Stachelberg's largest artillery fortress in Bohemia


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The artillery fort Stachelberg (used also by the Czech name Ježová hora) was built in the years 1937 and 1938 as part of the permanent Czechoslovak fortification. It is located on the eastern tip of the Giant Mountains (632 Hřebínek) in the vicinity of the Rýchory Forest above Babí between Trutnov and Žacléř. Its task was to protect the Libavské Saddle, the land gate between the ridge of the Giant Mountains and the Crow Mountains, which was used in the past by armies for invasions in the Czech Republic and vice versa. during graceful rides to Silesia. The fortress was not completed in the construction and today it is a military-historical museum.

A survey of the terrain at this site before the final projection and construction was carried out in February 1935. Three variations were considered: Baba (673m), Vrchy (716m) and Stachelberg / 632, which was finally selected.

When selecting a site, the most advantageous positions of individual fortress logs were taken into account and alternative studies of military character were developed. Stachelberg thus became the twelfth strategic object in the defense of the OderMountains and was planned as the largest Czechoslovak artillery stronghold.

The fortress was designed as 11 log cabins interconnected by underground corridors and complemented by a separate artillery observation deck.

Infantry log cabins with 71, S 72, S 73, and S 74 have been set in the defensive line axis as the front defensive group for the other fortress lodges. On the left flank (north) the line was secured with isolated 81a, S 81b and S 82 isolated infantry log cabins, and on the right flank (south) with 69 and S 70 isolated infantry log cabins. For the artillery towers in the S 75 and S 76 log cabins, elevations on the right and left wings of the fort were selected. On the far side of the ridge (southwest), two 77 / S 78 artillery log cabins and two 79 / S 80 mortar logs were designed. The last cabin, which is part of the underground of the fortress, is the entrance building S 80a.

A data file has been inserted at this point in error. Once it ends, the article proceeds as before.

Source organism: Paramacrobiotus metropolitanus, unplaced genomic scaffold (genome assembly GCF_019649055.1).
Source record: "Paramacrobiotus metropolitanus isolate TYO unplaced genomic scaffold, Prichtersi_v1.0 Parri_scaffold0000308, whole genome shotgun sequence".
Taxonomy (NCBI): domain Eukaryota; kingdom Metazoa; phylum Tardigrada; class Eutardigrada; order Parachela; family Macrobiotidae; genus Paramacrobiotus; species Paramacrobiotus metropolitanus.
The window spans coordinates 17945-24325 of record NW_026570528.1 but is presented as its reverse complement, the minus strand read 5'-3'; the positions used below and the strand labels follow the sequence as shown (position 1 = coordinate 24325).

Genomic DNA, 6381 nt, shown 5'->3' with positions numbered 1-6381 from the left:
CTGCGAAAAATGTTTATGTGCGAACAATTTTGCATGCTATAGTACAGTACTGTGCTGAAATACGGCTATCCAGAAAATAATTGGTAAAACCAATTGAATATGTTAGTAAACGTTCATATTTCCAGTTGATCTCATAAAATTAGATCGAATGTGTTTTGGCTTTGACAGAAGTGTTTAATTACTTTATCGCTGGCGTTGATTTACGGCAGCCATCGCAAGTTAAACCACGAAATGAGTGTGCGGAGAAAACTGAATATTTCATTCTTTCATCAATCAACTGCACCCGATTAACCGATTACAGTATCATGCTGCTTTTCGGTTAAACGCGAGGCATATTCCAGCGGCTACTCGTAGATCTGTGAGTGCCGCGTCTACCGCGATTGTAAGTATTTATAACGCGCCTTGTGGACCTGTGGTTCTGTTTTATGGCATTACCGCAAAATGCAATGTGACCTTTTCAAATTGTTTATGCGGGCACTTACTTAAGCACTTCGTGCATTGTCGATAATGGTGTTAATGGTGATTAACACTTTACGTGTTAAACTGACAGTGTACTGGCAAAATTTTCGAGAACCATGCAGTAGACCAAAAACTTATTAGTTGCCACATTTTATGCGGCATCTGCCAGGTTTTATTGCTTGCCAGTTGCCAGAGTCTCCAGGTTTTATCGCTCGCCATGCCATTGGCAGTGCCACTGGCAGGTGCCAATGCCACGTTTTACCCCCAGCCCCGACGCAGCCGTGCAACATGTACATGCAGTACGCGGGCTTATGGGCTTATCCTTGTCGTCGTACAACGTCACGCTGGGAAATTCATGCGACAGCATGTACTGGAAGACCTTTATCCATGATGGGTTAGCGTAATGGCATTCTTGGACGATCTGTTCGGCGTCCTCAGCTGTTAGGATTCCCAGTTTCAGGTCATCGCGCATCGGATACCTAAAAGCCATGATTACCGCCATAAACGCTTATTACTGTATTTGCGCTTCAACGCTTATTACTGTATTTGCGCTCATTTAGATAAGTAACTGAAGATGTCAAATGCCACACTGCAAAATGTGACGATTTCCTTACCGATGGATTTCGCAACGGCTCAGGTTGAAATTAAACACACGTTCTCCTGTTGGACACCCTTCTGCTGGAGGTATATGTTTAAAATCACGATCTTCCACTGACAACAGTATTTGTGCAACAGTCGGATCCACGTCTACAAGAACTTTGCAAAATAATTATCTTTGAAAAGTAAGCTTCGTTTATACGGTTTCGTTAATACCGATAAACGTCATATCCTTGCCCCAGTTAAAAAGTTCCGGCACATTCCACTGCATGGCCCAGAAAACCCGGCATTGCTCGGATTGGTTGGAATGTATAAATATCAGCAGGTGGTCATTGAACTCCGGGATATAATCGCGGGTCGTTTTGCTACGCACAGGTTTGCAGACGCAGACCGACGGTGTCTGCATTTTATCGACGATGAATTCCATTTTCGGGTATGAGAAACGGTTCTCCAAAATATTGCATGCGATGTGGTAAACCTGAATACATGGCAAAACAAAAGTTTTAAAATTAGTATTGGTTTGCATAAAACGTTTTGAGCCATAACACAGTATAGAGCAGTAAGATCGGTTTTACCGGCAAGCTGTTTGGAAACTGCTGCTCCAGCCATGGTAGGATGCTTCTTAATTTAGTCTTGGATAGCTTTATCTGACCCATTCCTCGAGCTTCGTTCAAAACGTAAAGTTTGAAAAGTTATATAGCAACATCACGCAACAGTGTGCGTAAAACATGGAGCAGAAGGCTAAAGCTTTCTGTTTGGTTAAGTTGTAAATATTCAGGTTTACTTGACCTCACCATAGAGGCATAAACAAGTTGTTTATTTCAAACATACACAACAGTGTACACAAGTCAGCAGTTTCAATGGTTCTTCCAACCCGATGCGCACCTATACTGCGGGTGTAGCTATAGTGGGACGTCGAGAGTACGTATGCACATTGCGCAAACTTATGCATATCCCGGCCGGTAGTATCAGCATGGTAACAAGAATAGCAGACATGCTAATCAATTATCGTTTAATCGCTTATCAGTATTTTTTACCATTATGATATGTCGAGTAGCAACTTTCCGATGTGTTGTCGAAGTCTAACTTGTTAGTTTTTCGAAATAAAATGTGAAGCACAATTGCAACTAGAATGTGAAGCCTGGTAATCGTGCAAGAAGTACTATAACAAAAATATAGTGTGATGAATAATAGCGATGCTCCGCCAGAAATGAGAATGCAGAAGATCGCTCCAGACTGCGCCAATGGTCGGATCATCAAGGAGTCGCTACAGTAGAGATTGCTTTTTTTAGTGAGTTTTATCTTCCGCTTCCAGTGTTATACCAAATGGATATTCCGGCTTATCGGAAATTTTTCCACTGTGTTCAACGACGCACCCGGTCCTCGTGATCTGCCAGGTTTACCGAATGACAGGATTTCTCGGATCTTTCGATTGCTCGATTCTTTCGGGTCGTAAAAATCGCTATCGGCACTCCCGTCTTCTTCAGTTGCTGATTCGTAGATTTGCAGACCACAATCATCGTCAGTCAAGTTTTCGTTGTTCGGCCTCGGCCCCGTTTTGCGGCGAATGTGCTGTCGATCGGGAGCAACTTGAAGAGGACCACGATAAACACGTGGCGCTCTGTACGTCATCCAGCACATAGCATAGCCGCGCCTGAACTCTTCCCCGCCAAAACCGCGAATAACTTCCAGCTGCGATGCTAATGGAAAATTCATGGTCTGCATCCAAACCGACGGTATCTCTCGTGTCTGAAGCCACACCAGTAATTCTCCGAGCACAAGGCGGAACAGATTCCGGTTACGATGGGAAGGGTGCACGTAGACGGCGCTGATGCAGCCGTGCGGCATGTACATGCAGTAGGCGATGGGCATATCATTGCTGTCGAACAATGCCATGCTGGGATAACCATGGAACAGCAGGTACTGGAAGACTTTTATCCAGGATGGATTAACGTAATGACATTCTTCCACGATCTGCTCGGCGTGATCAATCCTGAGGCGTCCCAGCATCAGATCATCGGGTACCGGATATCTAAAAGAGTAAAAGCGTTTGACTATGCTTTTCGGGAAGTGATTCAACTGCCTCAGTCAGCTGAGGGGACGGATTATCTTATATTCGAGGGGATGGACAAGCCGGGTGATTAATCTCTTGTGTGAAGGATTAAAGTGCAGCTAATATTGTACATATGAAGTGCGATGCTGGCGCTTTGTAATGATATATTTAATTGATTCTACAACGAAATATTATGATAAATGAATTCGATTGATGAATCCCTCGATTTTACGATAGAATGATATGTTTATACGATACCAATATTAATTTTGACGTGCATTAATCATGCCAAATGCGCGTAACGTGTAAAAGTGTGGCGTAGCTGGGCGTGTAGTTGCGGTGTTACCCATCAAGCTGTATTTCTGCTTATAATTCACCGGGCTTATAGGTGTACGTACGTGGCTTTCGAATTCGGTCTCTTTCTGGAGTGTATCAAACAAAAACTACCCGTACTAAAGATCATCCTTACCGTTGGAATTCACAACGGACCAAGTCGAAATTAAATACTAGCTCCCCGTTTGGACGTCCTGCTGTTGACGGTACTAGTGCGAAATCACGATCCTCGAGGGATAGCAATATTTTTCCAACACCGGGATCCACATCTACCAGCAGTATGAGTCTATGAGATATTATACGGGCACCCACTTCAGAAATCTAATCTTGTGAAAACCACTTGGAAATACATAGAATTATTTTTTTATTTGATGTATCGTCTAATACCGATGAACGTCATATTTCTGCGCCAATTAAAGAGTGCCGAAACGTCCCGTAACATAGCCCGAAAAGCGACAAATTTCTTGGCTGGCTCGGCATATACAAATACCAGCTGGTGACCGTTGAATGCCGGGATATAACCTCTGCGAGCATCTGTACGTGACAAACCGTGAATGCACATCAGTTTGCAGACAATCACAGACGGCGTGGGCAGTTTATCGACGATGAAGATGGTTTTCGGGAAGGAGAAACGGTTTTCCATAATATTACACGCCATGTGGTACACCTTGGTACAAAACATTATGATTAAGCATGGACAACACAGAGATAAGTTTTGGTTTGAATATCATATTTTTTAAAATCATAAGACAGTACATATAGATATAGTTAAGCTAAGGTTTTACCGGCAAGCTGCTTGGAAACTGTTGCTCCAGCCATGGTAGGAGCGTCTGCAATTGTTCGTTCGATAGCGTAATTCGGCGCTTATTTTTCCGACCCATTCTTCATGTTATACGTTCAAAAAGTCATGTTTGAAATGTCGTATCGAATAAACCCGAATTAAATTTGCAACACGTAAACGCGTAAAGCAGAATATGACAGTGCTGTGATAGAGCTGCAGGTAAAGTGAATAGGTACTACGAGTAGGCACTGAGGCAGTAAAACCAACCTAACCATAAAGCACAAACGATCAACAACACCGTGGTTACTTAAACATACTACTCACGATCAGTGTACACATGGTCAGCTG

Part of the fortress was to be a cabin with 76a - an isolated artillery observation point at 674m - Baba for observation of the battlefield and fire control. Because the observation point was located outside the center of the fortress and at a greater distance from the nearest log cabins S 71 and S 76, it was not connected to the underground due to the high cost of driving the connecting corridor.

Since January 1938 has officially started to use the name Ježová hora, yet the object is known under the abundant name Stachelberg, which is also the official name of the museum, or the locally used name Babí.

The construction of the fortress was started in autumn by 1937 by Ing. Zdenko Kruliš and Konstruktiva, as - Prague. The building was to be completed in the autumn of 1939. The 1 500 workers worked continuously in three shifts on the fortress. In one year of construction work, all the corridors, halls, warehouses and premises for the power plant and other technical facilities were broken down, but only some parts of the underground were concreted (about 10% in total). All excavated material was used for landscaping on the fortress surface to align terrain roughness, debris and depressions. Thus, the surface of the fortress would become an easy-to-read post-shootable area that would not allow attackers to hide.

After completion, the fort was to be armed with a total of ten 100mm howitzers vz. 38 with 12 km range and fire rate up to 20 rounds / min, eight 4,7cm antitank cannons vz. 36 with 6 km range and 35 firing rate / rpm; in addition, several dozen heavy and light machine guns to defend the closest neighborhood of its own fortress.

The 778 men's crew (46 officers, 15 sergeants, 717 men) were planned for the fort; along with them, some 240 men were to be housed underground - two infantry companies - to fight on the fortress surface. The fortress should have resisted the enemy for up to two months in the event of full encirclement and permanent combat management; stocks of ammunition, food, fuel, and other equipment were calculated for so long.